Adjusting to life after prostate cancer surgery can take time. For many men, the emotional impact of what they’ve been through doesn’t hit home until they’ve finished their treatment. For others, managing the physical side effects is their immediate focus.
Although prostate cancer surgery is lifesaving, it takes a huge toll on your body and its functions. For some, the fact that they are incontinent may come as a shock, even if it may be only temporary.
Let's see how to deal with urinary incontinence after prostate gland surgery.
What is urinary incontinence?
Urinary incontinence is the loss of the ability to control urination. This is a common outcome of certain prostate cancer treatments such as radiation or surgery such as prostatectomy. There are three main types of urinary incontinence:
Stress incontinence: You experience urine leaks when you do physical activities that put pressure on your bladder, such as coughing, laughing, or lifting something heavy.
Urge incontinence: You experience sudden and intense urge to urinate, followed by an involuntary loss of urine.
Mixed incontinence: You experience both stress and urge incontinence.
How can prostate cancer surgery cause incontinence?
Before we see how prostate cancer surgery causes incontinence, we must first understand how the bladder stores and releases urine.
The bladder is like a storage tank that holds your pee until you're ready to go. When it's full, it sends a message to your brain, letting you know you need to pee. When you're ready to go, your brain tells your bladder to squeeze, pushing the pee into a small tube called the urethra. At the same time, your brain signals the muscles around the urethra – the sphincter muscles – to relax, letting the pee pass from the bladder to the urethra. The pelvic floor muscles also help with this process by supporting all the organs involved in peeing.
Since the prostate gland sits directly beneath the bladder and very close to the muscles around the urethra, any surgery or radiation to this area can affect the process of urination.
Common causes of urinary incontinence after prostate cancer surgery
There are several common causes of urinary incontinence after prostate cancer surgery, including damage to the sphincter muscles, nerve damage, and bladder spasms.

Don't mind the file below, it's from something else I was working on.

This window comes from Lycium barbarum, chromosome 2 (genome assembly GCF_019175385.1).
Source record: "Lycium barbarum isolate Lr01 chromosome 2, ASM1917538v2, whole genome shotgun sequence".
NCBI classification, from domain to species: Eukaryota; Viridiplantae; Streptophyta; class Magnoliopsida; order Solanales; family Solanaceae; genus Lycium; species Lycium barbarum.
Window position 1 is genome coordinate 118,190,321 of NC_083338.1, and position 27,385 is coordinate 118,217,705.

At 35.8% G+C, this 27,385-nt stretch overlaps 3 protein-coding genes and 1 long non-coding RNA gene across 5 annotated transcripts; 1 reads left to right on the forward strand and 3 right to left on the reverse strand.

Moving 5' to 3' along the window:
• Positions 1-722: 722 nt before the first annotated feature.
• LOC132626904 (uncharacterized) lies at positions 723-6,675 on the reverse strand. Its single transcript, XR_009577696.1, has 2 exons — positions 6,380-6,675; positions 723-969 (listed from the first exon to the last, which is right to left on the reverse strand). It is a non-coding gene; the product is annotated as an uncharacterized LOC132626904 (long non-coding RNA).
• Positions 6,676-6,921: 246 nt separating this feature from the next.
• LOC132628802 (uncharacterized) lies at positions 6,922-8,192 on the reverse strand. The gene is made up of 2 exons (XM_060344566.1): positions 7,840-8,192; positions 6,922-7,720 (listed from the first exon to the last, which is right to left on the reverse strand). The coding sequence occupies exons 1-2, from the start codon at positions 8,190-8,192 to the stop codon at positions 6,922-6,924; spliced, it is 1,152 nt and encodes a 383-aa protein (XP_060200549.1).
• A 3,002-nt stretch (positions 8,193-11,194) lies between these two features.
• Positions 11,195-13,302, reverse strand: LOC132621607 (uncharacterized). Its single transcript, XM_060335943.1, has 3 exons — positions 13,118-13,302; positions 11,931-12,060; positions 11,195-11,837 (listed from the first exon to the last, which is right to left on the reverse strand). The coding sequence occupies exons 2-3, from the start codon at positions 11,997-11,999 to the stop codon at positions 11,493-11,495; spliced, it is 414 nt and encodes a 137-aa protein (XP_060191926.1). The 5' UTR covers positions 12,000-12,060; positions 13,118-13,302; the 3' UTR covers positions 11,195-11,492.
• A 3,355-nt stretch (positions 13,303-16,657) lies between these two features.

Damage to the sphincter muscles
The sphincter muscles are responsible for controlling the flow of urine from the bladder to the urethra. During prostate cancer surgery, these muscles may be damaged or weakened, leading to difficulties in controlling urination. Any damage to the sphincter muscles can result in stress incontinence, or leakage of urine when pressure is applied to your bladder.
The nerves are responsible for sending signals between the brain, the bladder, and the sphincter muscles, managing the timing and control of urination. If these nerves are damaged or disturbed during surgery, it can lead to urinary incontinence. Now it’s worth noting that nerve damage can be either permanent or temporary, and certain lifestyle changes and strategies can help you get back in shape.
Bladder spasms are sudden, involuntary contractions of the bladder muscles that can cause a strong and urgent need to urinate. After prostate cancer surgery, the bladder muscles may become overactive, or very sensitive, and contract unexpectedly causing urinary incontinence.
Diagnosis of Urinary Incontinence after Prostate Surgery
The diagnosis of urinary incontinence after prostate surgery typically involves a thorough physical examination and a detailed review of the patient's medical history.
But in addition to the physical examination, your doctor may order several diagnostic tests to calculate the extent and underlying causes of your urinary incontinence. These tests may include:
A urine sample is analyzed to check for signs of infection, inflammation, or other abnormalities that may be causing urinary incontinence.
This test measures the rate and volume of urine flow as the patient empties their bladder into a special device. Uroflowmetry helps to assess the strength and coordination of the muscles involved in urination and can provide valuable information about the patient's urinating pattern.
Post-void residual volume test
After the patient has emptied their bladder, this test measures the amount of urine that remains in the bladder.
This is a minimally invasive procedure that involves inserting a thin tube with a light and camera (cystoscope) into the urethra to visually examine the bladder and urethra.
Based on the findings of these tests, your doctor will develop a personalized treatment plan to manage and improve your urinary incontinence.
Treatment Options for Urinary Incontinence after Prostate Surgery
When it comes to managing urinary incontinence after prostate surgery, there are several treatment options available.
These are non-invasive and non-surgical options for managing urinary incontinence.
Pelvic floor exercises (Kegel exercises)
These exercises involve contracting and relaxing the muscles of the pelvic floor, which can help strengthen and tone the muscles that control bladder function and reduce urine leakage.
Bladder training involves following a regular voiding (bladder emptying) schedule and gradually increasing the time between voids to help improve bladder capacity and control.
Depending on the type and severity of urinary incontinence, medication for incontinence after prostate surgery may be prescribed. These may include alpha-adrenergic blockers and anticholinergic medications, which can help relax bladder muscles, improve urinary flow, and reduce urine urgency and frequency.
Medical devices and products
These are non-surgical devices that can be used to manage urinary incontinence. They can include devices such as:
Penile clamps are devices that can be placed around the penis to compress the urethra and prevent urine leakage. They work by applying pressure to the urethra, effectively closing it off and preventing urine from escaping.
External catheters, also known as condom catheters, are sheaths that are placed over the penis to collect urine in a bag attached to the leg or abdomen. They work by directing urine away from the skin and into a collection bag, reducing the risk of skin irritation and discomfort.